INDIANAPOLIS — New data from the US Centers for Disease Control shows the COVID-19 pandemic took a harsh toll on teen mental health.

Almost 60 percent of teen girls reported feelings of persistent sadness or hopelessness. Girls and LGBTQ youth fared the worst on most measurements. The CDC says young people are in crisis. 

“It was surprising information for certain demographics, but I’m not surprised by the increase overall because COVID has affected so many people in so many factors of their lives,” said Janae Garner-Kelly.

Garner-Kelly is a Crisis Services Coordinator for Mental Health America of Indiana.

“The CDC report speaks on suicide has lots of risk factors, financial problems, relationship problems, job loss,” she said. “So many lives have been lost through COVID so this is so sad this is the fact now.”

The research found that 30 percent of girls said they seriously considered attempting suicide. That number is almost double the rate among boys and up almost 60 percent from just a decade ago. 

“Things are hard and I think our youth are feeling that,” said Whitney Nixon.

Nixon, a Service Provider Support Director for Indiana Youth Services Association, said experts can’t pinpoint just one reason for the sharp increase, but that the pandemic was hugely impactful on kids.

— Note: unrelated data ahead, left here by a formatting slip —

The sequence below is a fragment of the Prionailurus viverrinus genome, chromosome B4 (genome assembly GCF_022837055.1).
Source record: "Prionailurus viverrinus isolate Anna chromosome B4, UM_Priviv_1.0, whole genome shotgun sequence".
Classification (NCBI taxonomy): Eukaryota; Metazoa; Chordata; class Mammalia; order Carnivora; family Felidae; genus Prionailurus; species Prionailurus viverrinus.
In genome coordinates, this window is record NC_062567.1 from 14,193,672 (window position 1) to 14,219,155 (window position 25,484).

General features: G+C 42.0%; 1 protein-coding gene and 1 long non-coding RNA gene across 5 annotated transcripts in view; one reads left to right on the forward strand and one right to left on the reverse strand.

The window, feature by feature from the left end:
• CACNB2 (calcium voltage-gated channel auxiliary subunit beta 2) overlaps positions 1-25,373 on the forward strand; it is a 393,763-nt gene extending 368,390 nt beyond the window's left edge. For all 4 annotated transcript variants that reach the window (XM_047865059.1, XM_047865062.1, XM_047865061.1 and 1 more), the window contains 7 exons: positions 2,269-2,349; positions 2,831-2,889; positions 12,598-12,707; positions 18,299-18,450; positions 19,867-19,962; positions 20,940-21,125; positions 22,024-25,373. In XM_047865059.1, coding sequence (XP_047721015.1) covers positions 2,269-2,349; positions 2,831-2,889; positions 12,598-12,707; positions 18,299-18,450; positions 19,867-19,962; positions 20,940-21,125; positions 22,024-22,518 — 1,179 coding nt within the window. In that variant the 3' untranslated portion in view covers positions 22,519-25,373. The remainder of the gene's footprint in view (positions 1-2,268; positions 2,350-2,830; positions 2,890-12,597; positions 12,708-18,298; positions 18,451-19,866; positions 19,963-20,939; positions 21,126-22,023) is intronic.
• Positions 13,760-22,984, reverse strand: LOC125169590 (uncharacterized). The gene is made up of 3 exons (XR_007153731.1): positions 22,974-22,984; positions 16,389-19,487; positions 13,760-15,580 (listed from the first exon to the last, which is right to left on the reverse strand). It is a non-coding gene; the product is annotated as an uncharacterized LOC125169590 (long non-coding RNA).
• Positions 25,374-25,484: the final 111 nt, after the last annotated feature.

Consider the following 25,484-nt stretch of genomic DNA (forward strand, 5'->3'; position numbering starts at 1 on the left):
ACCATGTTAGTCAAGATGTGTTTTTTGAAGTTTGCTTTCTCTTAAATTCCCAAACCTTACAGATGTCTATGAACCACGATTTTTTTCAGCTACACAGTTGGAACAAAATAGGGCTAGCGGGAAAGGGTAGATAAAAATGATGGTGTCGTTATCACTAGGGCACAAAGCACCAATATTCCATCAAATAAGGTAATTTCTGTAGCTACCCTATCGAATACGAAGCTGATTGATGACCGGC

“Kids were struggling and we weren’t always able to provide them with the support and resources they needed,” Nixon said. “Now we’re seeing the backend of that where we are still struggling, even though they’re getting back to typical school situations.”

Research also found almost half of LGBTQ students said they had seriously considered a suicide attempt. More than one-third of children of all races and ethnicities were affected by persistent sadness and hopelessness, though experts say help is available.

“There are resources out there and one of the greatest resources is making sure our teens know what to do,” Nixon said.

Nixon said teens should talk to their parents, teachers or school guidance counselors. Other resources are available by texting or calling 988, a 24/7 answered helpline.

Be Well Indiana‘ is part of the state’s commitment to improving mental health and offers free resources, like tips on prioritizing mental health or how to tell someone you are struggling.

“It really is just scary to hear your child say they’re having these thoughts, but I think the biggest thing parents can do is have a conversation with their kids,” Nixon said.